(ANNAPOLIS, MD)—Allison Colden, Maryland Fisheries Scientist with the Chesapeake Bay Foundation, issued this statement following the release today of reports outlining the progress made by Maryland and Virginia in recent years to increase significant acreage of oyster reefs. The reports were issued by the National Oceanic and Atmospheric Association Chesapeake Bay Office and the Chesapeake Bay Program:
"At the Chesapeake Bay Foundation, we are proud of the role we've played in helping expand the network of oyster reefs in Harris Creek, Little Choptank, and the Tred Avon River. To date we've planted over 81 million spat-on-shell on those reefs, using our specially designed oyster restoration vessel, the Patricia Campbell.
"Science tells us these restored reefs will boost the recovery of the oyster population. Larvae from the reefs will flow on the tides and currents for miles to help repopulate other reefs where oysters are less dense.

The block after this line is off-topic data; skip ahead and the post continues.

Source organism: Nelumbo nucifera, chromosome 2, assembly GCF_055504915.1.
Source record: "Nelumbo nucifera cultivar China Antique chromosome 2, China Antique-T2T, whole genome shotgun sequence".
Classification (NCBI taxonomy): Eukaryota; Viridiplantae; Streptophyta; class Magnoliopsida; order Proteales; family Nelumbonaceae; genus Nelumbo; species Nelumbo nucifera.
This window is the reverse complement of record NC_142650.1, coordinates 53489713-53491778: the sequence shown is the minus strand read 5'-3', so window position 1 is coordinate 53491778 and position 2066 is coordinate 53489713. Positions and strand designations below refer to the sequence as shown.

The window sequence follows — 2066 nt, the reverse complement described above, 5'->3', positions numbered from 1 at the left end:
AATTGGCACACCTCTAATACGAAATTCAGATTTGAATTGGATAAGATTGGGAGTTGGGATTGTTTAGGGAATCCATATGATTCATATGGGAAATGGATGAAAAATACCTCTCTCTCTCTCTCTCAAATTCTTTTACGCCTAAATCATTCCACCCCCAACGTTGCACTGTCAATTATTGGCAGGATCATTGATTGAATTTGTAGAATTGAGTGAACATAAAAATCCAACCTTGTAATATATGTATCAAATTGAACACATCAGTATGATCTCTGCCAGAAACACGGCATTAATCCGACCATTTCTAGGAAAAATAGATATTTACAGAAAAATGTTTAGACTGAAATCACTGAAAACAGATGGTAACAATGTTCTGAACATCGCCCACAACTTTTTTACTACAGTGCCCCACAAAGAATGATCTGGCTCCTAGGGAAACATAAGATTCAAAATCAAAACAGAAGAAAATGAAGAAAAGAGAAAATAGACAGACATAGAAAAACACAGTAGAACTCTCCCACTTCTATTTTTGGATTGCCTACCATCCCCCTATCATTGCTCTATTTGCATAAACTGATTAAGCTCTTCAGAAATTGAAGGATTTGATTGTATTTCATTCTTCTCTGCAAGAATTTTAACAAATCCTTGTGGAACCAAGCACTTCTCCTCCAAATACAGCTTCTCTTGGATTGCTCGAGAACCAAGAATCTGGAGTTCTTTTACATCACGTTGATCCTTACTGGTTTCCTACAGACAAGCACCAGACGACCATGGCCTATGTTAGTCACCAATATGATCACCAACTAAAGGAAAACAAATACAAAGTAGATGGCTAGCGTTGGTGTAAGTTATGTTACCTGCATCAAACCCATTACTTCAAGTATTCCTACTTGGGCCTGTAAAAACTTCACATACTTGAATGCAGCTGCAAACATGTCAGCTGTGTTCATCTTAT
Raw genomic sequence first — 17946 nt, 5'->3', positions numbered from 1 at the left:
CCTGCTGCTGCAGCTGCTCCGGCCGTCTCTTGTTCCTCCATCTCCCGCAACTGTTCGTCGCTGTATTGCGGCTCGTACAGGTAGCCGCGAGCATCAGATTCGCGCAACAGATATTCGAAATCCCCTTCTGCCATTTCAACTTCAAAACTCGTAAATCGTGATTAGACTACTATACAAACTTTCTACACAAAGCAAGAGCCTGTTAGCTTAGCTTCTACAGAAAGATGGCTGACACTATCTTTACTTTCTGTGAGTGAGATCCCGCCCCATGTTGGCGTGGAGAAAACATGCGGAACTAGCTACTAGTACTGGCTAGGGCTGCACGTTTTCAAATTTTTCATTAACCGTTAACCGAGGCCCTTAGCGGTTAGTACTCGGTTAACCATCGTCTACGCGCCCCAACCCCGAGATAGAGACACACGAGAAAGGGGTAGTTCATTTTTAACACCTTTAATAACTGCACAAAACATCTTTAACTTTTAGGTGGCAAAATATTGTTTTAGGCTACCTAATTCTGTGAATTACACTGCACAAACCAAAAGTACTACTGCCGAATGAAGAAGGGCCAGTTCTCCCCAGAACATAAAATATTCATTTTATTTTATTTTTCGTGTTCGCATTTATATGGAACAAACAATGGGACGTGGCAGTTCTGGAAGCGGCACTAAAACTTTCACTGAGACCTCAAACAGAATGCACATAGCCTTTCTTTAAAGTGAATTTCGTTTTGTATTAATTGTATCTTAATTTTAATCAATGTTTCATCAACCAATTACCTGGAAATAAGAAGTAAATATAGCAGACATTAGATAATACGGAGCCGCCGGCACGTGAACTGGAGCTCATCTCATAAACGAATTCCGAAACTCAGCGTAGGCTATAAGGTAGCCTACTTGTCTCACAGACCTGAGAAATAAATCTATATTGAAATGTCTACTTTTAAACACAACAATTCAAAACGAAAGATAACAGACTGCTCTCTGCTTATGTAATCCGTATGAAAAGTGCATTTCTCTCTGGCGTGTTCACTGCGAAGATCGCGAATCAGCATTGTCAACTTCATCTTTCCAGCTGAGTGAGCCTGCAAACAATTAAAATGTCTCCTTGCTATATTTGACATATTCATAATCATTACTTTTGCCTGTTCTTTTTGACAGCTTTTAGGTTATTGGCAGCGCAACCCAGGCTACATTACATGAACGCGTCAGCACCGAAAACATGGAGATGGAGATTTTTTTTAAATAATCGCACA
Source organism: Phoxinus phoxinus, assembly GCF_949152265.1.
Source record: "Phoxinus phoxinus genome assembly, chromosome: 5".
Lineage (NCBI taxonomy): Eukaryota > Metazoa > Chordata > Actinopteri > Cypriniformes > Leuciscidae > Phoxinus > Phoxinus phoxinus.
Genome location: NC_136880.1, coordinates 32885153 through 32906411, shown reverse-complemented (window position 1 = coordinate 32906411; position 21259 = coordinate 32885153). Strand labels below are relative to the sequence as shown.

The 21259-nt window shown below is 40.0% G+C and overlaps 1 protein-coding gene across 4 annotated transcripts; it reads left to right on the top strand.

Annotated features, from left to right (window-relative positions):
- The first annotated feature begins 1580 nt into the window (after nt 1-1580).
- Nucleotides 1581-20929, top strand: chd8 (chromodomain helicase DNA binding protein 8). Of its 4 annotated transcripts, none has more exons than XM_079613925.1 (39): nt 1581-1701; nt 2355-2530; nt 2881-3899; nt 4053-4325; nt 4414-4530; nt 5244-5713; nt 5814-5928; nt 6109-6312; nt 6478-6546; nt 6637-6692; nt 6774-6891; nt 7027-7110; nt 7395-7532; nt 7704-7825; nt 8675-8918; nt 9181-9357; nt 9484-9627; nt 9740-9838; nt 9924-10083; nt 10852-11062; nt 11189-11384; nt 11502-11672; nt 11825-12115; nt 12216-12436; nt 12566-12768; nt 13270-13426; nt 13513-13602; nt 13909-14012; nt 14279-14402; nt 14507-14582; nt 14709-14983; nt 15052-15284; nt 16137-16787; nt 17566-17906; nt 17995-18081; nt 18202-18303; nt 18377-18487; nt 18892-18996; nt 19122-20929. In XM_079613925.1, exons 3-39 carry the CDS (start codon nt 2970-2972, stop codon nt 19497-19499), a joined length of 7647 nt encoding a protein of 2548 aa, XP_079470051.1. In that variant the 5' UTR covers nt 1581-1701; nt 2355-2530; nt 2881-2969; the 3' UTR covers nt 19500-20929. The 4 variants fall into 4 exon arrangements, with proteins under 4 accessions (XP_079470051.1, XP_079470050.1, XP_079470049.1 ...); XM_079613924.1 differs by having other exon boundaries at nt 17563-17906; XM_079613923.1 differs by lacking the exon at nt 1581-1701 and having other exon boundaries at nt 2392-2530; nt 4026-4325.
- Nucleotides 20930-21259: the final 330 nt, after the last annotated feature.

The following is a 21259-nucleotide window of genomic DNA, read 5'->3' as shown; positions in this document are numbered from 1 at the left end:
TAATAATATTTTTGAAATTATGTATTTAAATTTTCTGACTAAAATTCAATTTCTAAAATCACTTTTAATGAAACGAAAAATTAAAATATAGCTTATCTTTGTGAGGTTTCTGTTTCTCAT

"It's critical that we finish construction of 440 acres of the reef system in the Little Choptank and 147 acres in the Tred Avon River, and plant oysters in sufficient densities to create thriving oyster communities. These concentrated networks of large oysters will be the reproductive engines of the oyster population's recovery.
"Much as we can be pleased with our work so far, we can't stop. Maryland must designate the next two tributaries for large-scale oyster restoration, as Virginia already has done. We must meet our obligations under the Bay Agreement to improve oyster habitat."